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Space & Astronomy

Artemis I delayed again - when will the mission launch ?

By T.K. Randall
September 6, 2022 · Comment icon 33 comments



It has been a frustrating few days. Image Credit: NASA / Joel Kowsky
Following two scrubbed launches due to various issues, the likelihood of the mission going ahead this month is looking bleak.
In the run-up to August 29th, excitement surrounding the launch of Artemis I - the first step in NASA's plans to return humans to the Moon - had reached fever pitch.

On the day itself, however, a faulty sensor reading caused the launch to be scrubbed and the date was pushed back to the next window of September 3rd.

Unfortunately, this second attempt also failed due to a fuel leak, leaving a big question mark over the launch and exactly when NASA would be putting its Space Launch System (SLS) into space.

As things stand, NASA will need to conduct repairs on the rocket to ensure the same thing doesn't happen again and this is likely to take some time.
The next available launch window is September 16th to October 4th, however it is not clear exactly how long it will be before the rocket will be ready for another attempt.

There is also a potential conflict with the Space X Crew-5 flight scheduled to take off on October 3rd.

Because of this, the next launch window on October 17th could be a more likely possibility.

The delays are certainly frustrating, not least for the scientists and engineers who have been working to make Artemis a reality for the last few years.

With any luck, things will be able to go ahead as planned later on next month.



Source: Yahoo! News | Comments (33)


Recent comments on this story
Comment icon #24 Posted by Hyperionxvii 6 months ago
It's about 200,000 miles. I can drive there given enough time. I mean if I had my flying car. Really, it not very far compared to other celestial objects, even in our own solar system.†
Comment icon #25 Posted by pallidin 6 months ago
It's much farther than you may think. Again, every single planet in our solar system can fit, side-by-side between the Earth and the moon. Look it up. I did.
Comment icon #26 Posted by psyche101 6 months ago
That's true, but at apogee pole to pole. It's conditional. At perigee and side by side, they don't. Interesting subject you raised† † https://slate.com/technology/2015/02/scale-of-space-can-you-fit-all-the-planets-between-the-earth-and-moon.html
Comment icon #27 Posted by Emma_Acid 6 months ago
We would know.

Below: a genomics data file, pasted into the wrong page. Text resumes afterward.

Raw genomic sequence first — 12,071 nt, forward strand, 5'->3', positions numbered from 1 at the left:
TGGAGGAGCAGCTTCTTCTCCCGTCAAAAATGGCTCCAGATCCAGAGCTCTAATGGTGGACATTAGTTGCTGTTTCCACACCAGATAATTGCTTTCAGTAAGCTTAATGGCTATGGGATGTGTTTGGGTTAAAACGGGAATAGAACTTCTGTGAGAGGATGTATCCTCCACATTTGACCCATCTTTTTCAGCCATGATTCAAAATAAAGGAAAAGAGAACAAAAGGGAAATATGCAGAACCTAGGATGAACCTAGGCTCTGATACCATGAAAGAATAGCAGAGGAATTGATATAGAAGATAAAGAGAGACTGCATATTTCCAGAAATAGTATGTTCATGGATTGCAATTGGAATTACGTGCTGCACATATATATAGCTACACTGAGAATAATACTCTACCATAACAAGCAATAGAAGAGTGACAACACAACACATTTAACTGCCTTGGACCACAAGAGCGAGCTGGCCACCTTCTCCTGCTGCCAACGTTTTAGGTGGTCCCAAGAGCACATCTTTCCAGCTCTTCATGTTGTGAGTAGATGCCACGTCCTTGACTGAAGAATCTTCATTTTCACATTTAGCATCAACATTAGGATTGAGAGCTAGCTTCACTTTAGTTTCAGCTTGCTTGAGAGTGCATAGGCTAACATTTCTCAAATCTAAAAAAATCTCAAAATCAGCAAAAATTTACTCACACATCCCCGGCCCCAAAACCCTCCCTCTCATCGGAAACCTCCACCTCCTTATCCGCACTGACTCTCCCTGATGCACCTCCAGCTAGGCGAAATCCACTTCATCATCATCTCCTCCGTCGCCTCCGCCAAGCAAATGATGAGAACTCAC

Comment icon #28 Posted by Hyperionxvii 6 months ago
Let's do some math. According to Google Maps, it is†41 hr†(2,764 miles) from Baltimore, MD to Seattle, WA.† That makes the moon 72 times as far away, so it will take me 123 days to drive to the moon going at the top speed of 67 mph. Let's compare that to NASA getting to the moon, in a rocket traveling up to 17,000 mph. I get to he moon in 123 days. And judging by NASA's track record for the past 50 years, they will get to the moon... never.† So it's closer that I thought it was and obvious that I should drive to the moon if we ever want to get there again. † † †
Comment icon #29 Posted by Still Waters 6 months ago
NASA said Friday it would try to launch its Moon mega-rocket in November, without committing to a precise date for the much-delayed Artemis 1 mission. The US space agency, which was forced to postpone its latest liftoff attempt due to massive Hurricane Ian which hammered Florida this week, announced it was preparing its next launch window for between November 12 and November 27. "Over the coming days," NASA said in a blog post, the team will assess conditions and necessary work and "identify a specific date for the next launch attempt." Officials had so far refused to completely shut the door ... [More]
Comment icon #30 Posted by Still Waters 5 months ago
NASA Sets New Coverage for Artemis I Moon Mission Launch NASA confirmed it remains on track for the launch of the Artemis I Moon mission during a two-hour launch window that opens at 1:04 a.m. EST on Wednesday, Nov. 16. The†?launch countdown?will begin at 1:24 a.m. on Monday, Nov. 14.†† Artemis I†is the first integrated flight test of NASAís Space Launch System (SLS) rocket, an uncrewed Orion spacecraft, and the ground systems at the agencyís Kennedy Space Center in Florida. The mission will pave the way for a crewed test flight and future human lunar exploration as part of Artemis.† Following... [More]
Comment icon #31 Posted by joc 5 months ago
(Launch scheduled at 1:04 a.m. EST Nov. 16)
Comment icon #32 Posted by bmk1245 4 months ago
FINALLY! Kudos!
Comment icon #33 Posted by Still Waters 4 months ago
Continued here: †


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